John Samples. “Keep the Electoral College”. Cato.org on December 21, 2000 – “James Madison said that writing a Constitution is hard work because you have to set up a government that is strong enough to control its citizens and yet limited in scope and powers. Madison and the other Founders feared unchecked power of any kind. They believed elections were the primary control on government. But they also knew that pure democracy – the unchecked will of the people – was as much a danger to liberty as any autocrat.
Our Constitution places manifold checks on political power, including the arbitrary will of the people. Power at the national level is split among the three branches, each reflecting a different constituency. Power is divided yet again between the national government and the states. Madison noted that these twofold divisions — the separation of powers and federalism — provided a ‘double security’ for the rights of the people. The Electoral College fits well into this picture.
How does the Electoral College constrain political power? Direct election of the president would reflect the will of a majority. In contrast, the Electoral College provides representation for both the population at large and the states. It thereby tempers and limits the power of majority rule, which has two other advantages.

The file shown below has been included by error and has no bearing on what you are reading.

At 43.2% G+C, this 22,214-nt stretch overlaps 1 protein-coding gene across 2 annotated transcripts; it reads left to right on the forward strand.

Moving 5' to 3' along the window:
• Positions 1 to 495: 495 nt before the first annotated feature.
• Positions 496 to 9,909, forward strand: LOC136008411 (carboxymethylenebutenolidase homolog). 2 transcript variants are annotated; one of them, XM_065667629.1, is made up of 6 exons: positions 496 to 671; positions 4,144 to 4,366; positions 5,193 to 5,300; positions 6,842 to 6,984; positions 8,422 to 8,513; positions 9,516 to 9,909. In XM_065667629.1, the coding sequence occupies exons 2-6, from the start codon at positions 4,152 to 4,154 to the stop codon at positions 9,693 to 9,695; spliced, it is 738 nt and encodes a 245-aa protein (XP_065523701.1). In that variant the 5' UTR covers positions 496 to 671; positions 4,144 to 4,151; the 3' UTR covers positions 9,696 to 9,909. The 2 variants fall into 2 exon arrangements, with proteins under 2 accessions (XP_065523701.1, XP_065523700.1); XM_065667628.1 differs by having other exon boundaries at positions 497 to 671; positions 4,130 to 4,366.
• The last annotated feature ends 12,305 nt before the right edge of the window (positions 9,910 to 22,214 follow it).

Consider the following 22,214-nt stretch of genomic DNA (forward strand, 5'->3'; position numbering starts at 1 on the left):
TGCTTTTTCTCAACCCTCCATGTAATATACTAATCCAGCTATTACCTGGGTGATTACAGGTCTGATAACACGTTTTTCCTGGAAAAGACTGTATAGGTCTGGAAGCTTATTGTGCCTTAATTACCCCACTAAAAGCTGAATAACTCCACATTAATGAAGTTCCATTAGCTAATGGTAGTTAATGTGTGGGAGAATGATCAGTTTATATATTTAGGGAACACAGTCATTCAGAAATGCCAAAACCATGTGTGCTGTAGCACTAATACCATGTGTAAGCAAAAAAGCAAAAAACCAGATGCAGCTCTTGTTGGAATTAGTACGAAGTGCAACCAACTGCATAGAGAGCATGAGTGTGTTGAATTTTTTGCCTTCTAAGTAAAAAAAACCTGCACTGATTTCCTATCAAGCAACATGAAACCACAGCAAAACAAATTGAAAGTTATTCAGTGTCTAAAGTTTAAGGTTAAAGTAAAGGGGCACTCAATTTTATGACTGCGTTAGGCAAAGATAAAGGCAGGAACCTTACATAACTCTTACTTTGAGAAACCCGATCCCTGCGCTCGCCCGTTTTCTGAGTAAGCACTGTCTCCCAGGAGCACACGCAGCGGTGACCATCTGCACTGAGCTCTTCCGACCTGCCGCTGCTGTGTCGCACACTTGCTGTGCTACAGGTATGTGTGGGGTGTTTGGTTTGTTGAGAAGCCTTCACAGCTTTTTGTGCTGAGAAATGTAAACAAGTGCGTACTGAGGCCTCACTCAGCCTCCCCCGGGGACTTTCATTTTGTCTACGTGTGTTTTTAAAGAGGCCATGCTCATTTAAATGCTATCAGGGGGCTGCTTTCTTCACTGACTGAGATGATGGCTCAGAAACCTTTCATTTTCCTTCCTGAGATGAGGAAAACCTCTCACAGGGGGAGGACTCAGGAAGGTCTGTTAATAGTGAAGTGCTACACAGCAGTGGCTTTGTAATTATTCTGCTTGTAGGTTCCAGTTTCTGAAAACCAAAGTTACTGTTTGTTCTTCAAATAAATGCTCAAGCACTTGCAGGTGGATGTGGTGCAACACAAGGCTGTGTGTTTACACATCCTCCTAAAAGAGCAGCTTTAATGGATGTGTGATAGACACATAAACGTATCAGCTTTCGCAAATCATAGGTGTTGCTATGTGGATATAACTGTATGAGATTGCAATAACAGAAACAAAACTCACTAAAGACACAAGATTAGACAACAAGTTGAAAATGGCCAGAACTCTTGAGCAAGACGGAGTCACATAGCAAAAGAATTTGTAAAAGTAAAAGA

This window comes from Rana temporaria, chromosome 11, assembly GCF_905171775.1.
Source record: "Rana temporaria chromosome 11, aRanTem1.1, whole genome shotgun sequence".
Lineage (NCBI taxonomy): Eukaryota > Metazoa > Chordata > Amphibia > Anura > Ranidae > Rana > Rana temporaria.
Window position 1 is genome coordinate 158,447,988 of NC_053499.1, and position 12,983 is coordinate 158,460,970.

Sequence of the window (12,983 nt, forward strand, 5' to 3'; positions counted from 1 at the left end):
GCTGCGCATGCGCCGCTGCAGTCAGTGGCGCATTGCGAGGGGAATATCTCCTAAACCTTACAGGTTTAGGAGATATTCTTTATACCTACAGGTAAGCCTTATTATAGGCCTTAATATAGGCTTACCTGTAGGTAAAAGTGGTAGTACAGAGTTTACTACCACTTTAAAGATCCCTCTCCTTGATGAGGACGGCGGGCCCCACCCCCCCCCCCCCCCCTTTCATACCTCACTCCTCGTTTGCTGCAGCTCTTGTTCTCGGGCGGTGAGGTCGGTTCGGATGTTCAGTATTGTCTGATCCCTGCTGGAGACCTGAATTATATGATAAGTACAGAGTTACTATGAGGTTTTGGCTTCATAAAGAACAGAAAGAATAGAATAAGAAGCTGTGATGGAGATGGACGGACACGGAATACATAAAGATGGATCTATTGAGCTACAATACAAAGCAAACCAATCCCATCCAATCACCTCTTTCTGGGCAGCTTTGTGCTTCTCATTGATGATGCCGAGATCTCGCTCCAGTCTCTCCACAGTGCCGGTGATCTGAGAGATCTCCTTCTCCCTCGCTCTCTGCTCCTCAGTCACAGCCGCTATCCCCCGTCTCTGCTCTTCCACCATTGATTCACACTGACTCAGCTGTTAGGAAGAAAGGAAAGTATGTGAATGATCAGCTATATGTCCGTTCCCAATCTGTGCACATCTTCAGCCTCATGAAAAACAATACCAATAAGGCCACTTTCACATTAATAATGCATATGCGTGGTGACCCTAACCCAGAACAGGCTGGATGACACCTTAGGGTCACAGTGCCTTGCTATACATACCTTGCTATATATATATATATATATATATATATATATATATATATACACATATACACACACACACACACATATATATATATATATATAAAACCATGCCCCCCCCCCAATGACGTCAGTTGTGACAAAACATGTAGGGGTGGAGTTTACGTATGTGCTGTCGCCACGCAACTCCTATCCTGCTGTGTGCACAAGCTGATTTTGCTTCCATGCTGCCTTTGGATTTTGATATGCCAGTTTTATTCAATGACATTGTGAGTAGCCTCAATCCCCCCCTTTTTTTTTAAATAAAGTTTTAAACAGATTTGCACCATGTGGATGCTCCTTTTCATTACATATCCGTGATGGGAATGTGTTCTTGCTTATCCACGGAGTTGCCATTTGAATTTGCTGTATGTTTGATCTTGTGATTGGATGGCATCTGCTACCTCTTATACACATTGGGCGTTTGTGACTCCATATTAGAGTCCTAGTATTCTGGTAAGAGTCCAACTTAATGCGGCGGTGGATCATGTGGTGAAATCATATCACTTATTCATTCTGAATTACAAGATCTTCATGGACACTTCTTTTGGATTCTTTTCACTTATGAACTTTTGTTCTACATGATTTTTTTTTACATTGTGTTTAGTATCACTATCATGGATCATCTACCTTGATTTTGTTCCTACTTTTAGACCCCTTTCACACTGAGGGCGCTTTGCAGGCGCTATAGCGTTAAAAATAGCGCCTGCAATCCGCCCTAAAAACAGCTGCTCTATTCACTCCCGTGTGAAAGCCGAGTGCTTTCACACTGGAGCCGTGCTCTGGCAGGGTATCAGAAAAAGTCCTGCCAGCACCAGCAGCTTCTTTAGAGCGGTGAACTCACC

…So, what about the principle of ‘one person, one vote’? Diane Feinstein, the senior senator from California, opined recently on ‘Larry King Live’ that the Electoral College should be abolished since it violated “one person, one vote.” If that’s true, Ms. Feinstein and her fellow senators should start looking for new jobs.
In the Senate, a state like Montana, with 883,000 residents, gets the same number of senators as California, with 33 million people. That’s not ‘one person, one vote.’ Consistency would require that if we abolish the Electoral College, we rid ourselves of the Senate as well. Are we ready to do that?
If the Founders had wished to create a ‘pure democracy,’ they would have done so. They created instead what Madison called “a complex polity” to restrain government. If we abolish the Electoral College, we will take a step away from that constraining design and a step toward a plebiscitary presidency driven by unchecked majority rule.”